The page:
Under our previous post Permacell Finance: judgements affecting charge holders, commentators debated the then recent High Court case of Day v Haine, in which Sir Donald Rattee held that a protective award (for the employer’s failure to consult on redundancies pursuant to s189 Trade Union and Labour Relations (Consolidation) Act 1992) made after the date of liquidation is not a provable debt.
The Court of Appeal has now reversed that decision – Haine v Secretary of State for Business Enterprise & Regulatory Reform & Anor  EWCA Civ 626 (11 June 2008).
The Court of Appeal’s approach was that this is not essentially an insolvency issue, but rather a matter of employment law in the particular context of an EU Directive. The focus of this purposive judgement appears to be on protection of the workforce through the discouragement of failure to consult by the levy of a financial penalty on the company; and there is sympathy for the Secretary of State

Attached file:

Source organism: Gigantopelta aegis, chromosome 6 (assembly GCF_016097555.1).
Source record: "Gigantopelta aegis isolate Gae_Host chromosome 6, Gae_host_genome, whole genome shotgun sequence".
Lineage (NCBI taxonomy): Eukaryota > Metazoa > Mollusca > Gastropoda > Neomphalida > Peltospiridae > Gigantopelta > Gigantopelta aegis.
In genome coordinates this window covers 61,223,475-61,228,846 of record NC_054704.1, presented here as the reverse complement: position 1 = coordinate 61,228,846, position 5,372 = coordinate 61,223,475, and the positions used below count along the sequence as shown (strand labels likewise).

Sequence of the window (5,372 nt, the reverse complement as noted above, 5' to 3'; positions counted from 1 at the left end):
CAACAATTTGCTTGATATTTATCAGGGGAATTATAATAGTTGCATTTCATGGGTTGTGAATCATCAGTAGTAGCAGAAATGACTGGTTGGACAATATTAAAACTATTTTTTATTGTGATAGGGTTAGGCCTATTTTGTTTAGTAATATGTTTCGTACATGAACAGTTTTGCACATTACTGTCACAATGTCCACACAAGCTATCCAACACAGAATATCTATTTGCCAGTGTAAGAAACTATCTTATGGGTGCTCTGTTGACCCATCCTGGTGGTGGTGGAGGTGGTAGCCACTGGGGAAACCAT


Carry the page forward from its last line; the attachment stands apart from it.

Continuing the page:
“to whom are transferred the workforce’s rights under the 1992 Act [and who] has no means of recouping his expenditure from the employer by proving in the company’s liquidation.”
What is not explicitly recognised is that any such expenditure by the Secretary of State is limited by s186 Employment Rights Act 1996, whereby each employee’s maximum entitlement from the Secretary of State for all employment debts is (currently) £330 per week for eight weeks.
Is it right that the financial penalty should fall largely on creditors (and partly on the Secretary of State) in an insolvency? How will that discourage directors of going concerns who might be tempted to avoid consultation?